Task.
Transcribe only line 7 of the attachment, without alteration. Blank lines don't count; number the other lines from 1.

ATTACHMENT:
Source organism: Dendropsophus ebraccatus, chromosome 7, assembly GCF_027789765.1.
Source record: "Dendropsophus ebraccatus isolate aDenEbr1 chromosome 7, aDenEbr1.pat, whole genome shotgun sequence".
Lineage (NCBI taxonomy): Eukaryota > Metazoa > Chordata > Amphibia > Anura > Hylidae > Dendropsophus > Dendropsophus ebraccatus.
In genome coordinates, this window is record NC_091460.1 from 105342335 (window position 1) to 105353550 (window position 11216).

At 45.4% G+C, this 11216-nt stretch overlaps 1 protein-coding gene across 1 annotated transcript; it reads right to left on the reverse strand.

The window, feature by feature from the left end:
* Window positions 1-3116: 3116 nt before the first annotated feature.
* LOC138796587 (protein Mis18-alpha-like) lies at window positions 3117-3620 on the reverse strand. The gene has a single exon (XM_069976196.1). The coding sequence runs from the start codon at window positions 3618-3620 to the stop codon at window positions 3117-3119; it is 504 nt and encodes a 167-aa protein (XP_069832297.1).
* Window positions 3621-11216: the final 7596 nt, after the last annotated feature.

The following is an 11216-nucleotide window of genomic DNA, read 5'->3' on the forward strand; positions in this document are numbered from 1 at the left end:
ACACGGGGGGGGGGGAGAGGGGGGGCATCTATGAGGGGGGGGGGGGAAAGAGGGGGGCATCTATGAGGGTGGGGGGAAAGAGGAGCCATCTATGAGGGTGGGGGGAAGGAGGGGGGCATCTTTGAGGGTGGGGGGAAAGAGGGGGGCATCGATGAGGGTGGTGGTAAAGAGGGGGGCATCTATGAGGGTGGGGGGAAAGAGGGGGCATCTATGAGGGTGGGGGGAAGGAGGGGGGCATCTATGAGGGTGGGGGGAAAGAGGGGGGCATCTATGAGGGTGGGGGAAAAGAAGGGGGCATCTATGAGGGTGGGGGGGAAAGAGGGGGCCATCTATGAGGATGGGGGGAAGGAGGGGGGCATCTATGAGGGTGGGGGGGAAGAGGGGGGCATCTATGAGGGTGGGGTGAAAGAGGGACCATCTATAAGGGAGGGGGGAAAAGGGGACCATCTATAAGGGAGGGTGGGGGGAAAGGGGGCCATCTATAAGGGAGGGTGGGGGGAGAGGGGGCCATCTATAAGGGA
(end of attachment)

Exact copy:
* Window positions 1-3116: 3116 nt before the first annotated feature.